Edoxaban is used for venous thromboembolism (VTE) treatment. Real-life data are lacking about its use in long-term therapy. We aimed to assess the efficacy and the safety of edoxaban for long-term VTE treatment in a real-life setting. Patients with VTE included in the Registro Informatizado Enfermedad TromboEmbólica (RIETE) registry, receiving edoxaban 60 or 30 mg daily were prospectively followed up to validate the benefit of using different dosages. The main outcome was the composite of VTE recurrences or major bleeding in patients with or without criteria for dose reduction. Multivariable analysis to identify predictors for the composite outcome was performed. From October 2015 to November 2019, 562 patients received edoxaban for long-term therapy. Most (94%) of the 416 patients not meeting criteria for dose reduction received 60 mg daily, and 92 patients meeting criteria (63%) received 30 mg daily. During treatment, two patients developed recurrent VTE, six had major bleeding and nine died (2 from fatal bleeding). Among patients not meeting criteria for dose reduction, those receiving 30 mg daily had a higher rate of the composite event (hazard ratio (HR) 8.37; 95% confidence interval (CI) 1.12-42.4) and a significant higher mortality rate (HR 31.1; 95% CI 4.63-262) than those receiving 60 mg. Among patients meeting criteria for dose reduction, those receiving 60 mg daily had no events, and a nonsignificantly higher mortality rate (HR 5.04; 95% CI 0.54-133) than those receiving 30 mg daily. In conclusion, edoxaban seems to be effective and safe for long-term VTE treatment in real life. Criteria for dose reduction should be reformulated.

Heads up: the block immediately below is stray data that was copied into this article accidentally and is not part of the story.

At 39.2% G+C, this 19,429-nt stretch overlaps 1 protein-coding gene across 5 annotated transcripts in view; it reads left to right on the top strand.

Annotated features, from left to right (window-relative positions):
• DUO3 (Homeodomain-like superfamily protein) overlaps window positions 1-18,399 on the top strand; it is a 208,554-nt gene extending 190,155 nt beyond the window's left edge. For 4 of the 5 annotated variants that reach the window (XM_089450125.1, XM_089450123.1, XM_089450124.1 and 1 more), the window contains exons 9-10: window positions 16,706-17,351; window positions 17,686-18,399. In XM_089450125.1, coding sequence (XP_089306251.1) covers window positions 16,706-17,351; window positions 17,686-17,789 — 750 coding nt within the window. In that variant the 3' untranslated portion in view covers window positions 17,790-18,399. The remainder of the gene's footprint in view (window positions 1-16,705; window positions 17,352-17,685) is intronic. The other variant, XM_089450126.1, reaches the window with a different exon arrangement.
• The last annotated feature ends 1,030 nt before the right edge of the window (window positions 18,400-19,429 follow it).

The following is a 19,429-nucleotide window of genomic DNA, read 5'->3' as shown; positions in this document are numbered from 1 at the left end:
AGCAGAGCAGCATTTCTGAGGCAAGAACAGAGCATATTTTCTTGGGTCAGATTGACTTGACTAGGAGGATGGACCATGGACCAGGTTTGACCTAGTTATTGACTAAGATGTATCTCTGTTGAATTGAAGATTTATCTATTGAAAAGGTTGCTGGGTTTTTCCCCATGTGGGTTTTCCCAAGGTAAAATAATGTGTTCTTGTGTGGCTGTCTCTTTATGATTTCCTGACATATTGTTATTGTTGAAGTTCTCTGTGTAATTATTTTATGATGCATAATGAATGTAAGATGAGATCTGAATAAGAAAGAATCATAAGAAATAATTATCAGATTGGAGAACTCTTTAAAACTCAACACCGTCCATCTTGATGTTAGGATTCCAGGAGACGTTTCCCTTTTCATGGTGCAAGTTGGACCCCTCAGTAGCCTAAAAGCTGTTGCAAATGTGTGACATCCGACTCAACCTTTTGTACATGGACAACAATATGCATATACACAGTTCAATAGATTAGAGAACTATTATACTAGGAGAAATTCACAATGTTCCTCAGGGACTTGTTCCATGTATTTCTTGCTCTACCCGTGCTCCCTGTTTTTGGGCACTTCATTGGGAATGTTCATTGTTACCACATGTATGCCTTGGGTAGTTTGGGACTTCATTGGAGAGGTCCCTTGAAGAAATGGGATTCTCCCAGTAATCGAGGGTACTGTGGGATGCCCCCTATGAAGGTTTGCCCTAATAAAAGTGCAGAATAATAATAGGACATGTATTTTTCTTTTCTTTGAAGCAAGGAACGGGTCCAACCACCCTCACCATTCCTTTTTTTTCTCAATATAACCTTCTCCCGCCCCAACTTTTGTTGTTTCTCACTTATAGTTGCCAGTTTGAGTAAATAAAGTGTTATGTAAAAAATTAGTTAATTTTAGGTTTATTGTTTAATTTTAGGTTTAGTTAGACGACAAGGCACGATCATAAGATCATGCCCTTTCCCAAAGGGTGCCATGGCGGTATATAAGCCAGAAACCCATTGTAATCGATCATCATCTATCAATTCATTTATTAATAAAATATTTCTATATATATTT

Trial registration: ClinicalTrials.gov NCT02832245.
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